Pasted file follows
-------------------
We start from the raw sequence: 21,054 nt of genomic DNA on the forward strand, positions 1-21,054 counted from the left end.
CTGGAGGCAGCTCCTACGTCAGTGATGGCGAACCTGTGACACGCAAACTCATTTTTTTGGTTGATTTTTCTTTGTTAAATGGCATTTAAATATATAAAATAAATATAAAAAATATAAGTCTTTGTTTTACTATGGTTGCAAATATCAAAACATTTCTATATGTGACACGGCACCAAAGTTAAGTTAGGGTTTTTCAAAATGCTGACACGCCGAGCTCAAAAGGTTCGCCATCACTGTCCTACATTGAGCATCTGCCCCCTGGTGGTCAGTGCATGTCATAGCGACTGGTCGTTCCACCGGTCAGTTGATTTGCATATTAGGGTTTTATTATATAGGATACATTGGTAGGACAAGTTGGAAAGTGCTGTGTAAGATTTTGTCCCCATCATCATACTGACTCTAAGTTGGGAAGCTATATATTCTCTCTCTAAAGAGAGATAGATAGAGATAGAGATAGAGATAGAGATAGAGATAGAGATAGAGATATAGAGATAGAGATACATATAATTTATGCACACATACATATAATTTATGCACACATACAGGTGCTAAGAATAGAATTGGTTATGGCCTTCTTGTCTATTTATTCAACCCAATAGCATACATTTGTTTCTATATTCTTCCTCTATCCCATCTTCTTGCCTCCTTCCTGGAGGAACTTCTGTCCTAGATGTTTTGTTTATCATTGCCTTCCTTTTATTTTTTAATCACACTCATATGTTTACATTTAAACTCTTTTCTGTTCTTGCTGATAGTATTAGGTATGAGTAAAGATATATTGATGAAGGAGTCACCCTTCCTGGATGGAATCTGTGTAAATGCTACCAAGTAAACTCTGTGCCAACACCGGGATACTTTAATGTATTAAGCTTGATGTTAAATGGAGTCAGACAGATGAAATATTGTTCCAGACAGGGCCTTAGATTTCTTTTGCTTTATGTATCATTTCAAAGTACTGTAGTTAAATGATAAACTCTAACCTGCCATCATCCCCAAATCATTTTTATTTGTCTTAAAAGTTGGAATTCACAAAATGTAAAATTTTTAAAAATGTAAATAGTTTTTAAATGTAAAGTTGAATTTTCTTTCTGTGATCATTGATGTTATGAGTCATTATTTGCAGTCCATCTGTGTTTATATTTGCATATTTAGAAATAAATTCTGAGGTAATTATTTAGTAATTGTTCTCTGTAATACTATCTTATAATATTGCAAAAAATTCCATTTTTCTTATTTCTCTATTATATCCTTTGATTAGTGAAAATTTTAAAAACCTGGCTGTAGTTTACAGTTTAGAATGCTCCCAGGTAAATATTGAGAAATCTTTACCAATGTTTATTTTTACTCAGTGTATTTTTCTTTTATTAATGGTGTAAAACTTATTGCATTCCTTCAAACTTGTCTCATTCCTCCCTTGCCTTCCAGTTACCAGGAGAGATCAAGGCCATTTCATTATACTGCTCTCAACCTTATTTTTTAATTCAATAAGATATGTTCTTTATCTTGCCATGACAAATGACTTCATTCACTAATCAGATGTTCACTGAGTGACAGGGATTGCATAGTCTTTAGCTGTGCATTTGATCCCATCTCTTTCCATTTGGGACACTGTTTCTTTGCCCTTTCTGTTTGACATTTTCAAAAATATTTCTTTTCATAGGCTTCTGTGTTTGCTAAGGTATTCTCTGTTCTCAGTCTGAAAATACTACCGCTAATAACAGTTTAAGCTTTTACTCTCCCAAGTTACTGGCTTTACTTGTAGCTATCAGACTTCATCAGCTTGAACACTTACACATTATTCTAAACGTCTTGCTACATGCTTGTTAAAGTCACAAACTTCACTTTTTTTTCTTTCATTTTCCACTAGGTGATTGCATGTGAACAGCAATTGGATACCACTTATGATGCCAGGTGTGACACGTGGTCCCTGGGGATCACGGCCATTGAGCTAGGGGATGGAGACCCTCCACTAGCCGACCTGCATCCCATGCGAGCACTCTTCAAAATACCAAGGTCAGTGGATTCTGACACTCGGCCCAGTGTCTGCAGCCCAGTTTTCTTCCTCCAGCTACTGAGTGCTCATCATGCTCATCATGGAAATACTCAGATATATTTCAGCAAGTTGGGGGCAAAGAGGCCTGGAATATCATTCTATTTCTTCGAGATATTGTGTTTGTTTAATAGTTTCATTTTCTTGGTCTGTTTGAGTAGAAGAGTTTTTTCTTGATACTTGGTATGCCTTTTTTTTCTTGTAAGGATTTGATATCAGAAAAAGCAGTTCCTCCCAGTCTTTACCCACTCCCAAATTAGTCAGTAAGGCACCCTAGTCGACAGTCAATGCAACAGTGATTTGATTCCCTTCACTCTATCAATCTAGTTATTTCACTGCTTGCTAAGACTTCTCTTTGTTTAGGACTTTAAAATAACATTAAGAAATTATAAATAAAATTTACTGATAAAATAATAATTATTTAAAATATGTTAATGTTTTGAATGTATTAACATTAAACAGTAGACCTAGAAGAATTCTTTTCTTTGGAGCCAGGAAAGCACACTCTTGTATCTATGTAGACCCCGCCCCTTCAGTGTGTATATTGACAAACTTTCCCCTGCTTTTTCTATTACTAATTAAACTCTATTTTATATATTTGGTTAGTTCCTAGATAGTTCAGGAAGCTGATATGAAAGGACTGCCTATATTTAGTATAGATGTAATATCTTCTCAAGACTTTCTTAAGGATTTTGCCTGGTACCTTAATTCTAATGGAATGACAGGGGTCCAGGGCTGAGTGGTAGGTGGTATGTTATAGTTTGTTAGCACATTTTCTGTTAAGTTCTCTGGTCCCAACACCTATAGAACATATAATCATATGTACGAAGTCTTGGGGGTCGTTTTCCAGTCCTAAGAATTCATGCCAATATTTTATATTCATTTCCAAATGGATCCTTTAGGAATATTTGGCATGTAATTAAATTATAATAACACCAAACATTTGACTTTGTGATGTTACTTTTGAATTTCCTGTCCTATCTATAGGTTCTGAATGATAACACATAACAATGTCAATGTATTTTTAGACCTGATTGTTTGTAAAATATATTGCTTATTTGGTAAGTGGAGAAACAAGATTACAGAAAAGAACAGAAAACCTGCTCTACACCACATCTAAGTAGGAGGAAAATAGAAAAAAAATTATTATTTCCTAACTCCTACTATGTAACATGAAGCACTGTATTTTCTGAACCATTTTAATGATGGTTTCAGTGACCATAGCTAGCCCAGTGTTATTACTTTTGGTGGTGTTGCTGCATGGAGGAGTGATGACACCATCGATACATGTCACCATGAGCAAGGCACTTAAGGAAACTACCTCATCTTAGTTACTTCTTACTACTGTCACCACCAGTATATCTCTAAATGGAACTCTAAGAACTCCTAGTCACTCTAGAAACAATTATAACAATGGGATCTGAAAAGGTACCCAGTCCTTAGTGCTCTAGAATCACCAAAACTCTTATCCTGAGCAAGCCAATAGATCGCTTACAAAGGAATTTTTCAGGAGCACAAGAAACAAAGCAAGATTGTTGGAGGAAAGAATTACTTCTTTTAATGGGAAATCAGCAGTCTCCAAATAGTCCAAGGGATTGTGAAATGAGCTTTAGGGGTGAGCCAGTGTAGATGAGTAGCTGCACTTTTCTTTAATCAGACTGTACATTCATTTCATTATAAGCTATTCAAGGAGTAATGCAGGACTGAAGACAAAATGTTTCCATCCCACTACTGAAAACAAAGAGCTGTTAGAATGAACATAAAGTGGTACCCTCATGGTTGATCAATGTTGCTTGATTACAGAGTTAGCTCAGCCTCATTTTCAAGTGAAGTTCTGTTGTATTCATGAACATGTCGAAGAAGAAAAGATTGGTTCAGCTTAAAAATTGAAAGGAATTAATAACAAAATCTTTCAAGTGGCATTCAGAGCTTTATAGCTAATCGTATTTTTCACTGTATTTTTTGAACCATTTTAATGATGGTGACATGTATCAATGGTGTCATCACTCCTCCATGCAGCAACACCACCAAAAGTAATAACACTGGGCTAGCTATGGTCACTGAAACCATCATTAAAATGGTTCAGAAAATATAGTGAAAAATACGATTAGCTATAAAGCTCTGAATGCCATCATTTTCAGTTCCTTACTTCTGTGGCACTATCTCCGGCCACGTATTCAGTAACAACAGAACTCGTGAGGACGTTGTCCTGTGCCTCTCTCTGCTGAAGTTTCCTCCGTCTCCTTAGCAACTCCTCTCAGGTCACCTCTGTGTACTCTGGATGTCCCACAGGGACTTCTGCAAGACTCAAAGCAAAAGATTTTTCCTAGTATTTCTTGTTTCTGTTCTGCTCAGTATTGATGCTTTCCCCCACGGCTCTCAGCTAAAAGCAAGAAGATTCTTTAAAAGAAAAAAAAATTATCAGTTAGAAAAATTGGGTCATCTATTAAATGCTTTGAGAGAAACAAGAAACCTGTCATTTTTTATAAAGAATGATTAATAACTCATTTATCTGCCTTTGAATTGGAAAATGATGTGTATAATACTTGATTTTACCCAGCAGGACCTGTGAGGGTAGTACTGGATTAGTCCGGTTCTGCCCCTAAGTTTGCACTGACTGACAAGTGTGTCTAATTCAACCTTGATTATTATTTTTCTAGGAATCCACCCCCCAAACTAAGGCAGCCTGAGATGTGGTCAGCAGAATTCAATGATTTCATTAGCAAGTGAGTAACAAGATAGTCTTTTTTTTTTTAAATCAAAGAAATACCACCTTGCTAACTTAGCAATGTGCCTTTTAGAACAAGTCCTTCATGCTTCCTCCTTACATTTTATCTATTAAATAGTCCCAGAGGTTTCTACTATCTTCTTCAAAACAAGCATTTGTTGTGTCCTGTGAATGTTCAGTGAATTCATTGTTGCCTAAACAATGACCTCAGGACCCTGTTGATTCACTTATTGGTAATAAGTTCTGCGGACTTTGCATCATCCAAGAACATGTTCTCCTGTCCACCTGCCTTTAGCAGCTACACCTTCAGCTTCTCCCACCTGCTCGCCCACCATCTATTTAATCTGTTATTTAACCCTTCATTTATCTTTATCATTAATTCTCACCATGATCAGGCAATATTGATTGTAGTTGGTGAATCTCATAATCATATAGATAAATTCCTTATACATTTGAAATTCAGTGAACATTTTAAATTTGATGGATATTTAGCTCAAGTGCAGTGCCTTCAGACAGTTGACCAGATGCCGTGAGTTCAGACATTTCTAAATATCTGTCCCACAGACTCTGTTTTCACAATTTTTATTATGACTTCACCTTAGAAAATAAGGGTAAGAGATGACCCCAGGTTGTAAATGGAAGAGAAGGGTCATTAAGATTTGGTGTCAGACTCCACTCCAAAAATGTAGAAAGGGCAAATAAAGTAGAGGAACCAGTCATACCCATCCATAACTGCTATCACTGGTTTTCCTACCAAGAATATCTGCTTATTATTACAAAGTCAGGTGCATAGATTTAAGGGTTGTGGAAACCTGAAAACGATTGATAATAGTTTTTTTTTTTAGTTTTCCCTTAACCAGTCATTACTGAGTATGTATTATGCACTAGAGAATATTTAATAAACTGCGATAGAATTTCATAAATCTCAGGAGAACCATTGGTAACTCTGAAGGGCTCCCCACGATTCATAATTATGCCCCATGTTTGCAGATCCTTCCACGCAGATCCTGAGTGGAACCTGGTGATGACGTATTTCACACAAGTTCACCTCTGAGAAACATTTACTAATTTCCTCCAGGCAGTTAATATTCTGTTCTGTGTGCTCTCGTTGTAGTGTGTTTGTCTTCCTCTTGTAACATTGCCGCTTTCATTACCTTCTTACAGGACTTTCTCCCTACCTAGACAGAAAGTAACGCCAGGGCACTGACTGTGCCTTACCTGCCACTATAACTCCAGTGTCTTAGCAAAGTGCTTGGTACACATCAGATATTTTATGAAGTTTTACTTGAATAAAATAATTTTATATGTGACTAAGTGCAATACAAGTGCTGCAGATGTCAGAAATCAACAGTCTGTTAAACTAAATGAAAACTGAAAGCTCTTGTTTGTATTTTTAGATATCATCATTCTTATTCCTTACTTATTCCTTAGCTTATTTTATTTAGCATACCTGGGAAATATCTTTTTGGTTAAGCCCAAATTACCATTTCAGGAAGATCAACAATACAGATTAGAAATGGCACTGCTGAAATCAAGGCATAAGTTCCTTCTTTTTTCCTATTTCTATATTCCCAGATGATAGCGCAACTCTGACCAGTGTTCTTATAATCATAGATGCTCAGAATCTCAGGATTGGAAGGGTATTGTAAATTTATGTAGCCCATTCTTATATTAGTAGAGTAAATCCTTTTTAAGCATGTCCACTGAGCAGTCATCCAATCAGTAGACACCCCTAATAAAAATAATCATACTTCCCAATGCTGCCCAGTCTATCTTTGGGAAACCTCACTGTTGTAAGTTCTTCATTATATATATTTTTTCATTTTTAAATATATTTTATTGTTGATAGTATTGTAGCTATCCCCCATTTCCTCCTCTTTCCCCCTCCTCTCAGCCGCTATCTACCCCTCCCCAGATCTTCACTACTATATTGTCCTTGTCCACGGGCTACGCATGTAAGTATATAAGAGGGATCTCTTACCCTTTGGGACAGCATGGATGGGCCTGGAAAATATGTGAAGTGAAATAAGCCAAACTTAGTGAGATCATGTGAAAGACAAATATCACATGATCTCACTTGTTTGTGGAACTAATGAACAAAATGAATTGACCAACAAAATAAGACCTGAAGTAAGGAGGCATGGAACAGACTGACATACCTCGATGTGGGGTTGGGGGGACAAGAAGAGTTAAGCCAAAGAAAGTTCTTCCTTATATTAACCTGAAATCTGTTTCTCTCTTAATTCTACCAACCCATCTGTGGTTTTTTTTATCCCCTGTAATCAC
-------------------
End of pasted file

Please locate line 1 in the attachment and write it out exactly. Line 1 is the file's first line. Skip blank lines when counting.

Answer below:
We start from the raw sequence: 21,054 nt of genomic DNA on the forward strand, positions 1-21,054 counted from the left end.